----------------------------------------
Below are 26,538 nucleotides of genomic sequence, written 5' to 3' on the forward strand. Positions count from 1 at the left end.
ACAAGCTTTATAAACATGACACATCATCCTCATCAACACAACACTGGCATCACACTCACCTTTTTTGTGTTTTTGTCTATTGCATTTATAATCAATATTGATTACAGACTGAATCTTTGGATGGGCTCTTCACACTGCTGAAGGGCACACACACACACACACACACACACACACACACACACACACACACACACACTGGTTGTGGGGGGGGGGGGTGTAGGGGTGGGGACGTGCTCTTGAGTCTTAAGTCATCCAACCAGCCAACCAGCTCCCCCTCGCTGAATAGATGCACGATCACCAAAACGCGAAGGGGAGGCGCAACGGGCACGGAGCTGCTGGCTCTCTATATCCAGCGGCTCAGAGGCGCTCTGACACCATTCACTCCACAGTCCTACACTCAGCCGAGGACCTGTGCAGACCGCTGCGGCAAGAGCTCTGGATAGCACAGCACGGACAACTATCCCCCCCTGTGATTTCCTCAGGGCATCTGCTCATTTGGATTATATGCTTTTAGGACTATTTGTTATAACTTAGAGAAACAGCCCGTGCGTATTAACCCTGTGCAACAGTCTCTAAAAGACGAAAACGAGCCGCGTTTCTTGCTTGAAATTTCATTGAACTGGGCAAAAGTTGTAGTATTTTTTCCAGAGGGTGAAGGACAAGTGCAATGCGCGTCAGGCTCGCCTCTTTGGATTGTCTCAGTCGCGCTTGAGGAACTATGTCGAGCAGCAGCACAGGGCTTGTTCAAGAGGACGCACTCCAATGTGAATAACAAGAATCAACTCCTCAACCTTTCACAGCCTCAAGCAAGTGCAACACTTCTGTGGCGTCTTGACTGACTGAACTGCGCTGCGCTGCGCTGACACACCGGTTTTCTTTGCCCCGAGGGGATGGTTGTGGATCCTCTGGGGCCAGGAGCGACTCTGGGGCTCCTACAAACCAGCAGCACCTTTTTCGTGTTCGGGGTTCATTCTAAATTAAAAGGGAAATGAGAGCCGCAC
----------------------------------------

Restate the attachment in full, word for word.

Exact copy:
Below are 26,538 nucleotides of genomic sequence, written 5' to 3' on the forward strand. Positions count from 1 at the left end.
ACAAGCTTTATAAACATGACACATCATCCTCATCAACACAACACTGGCATCACACTCACCTTTTTTGTGTTTTTGTCTATTGCATTTATAATCAATATTGATTACAGACTGAATCTTTGGATGGGCTCTTCACACTGCTGAAGGGCACACACACACACACACACACACACACACACACACACACACACACACACACTGGTTGTGGGGGGGGGGGGTGTAGGGGTGGGGACGTGCTCTTGAGTCTTAAGTCATCCAACCAGCCAACCAGCTCCCCCTCGCTGAATAGATGCACGATCACCAAAACGCGAAGGGGAGGCGCAACGGGCACGGAGCTGCTGGCTCTCTATATCCAGCGGCTCAGAGGCGCTCTGACACCATTCACTCCACAGTCCTACACTCAGCCGAGGACCTGTGCAGACCGCTGCGGCAAGAGCTCTGGATAGCACAGCACGGACAACTATCCCCCCCTGTGATTTCCTCAGGGCATCTGCTCATTTGGATTATATGCTTTTAGGACTATTTGTTATAACTTAGAGAAACAGCCCGTGCGTATTAACCCTGTGCAACAGTCTCTAAAAGACGAAAACGAGCCGCGTTTCTTGCTTGAAATTTCATTGAACTGGGCAAAAGTTGTAGTATTTTTTCCAGAGGGTGAAGGACAAGTGCAATGCGCGTCAGGCTCGCCTCTTTGGATTGTCTCAGTCGCGCTTGAGGAACTATGTCGAGCAGCAGCACAGGGCTTGTTCAAGAGGACGCACTCCAATGTGAATAACAAGAATCAACTCCTCAACCTTTCACAGCCTCAAGCAAGTGCAACACTTCTGTGGCGTCTTGACTGACTGAACTGCGCTGCGCTGCGCTGACACACCGGTTTTCTTTGCCCCGAGGGGATGGTTGTGGATCCTCTGGGGCCAGGAGCGACTCTGGGGCTCCTACAAACCAGCAGCACCTTTTTCGTGTTCGGGGTTCATTCTAAATTAAAAGGGAAATGAGAGCCGCAC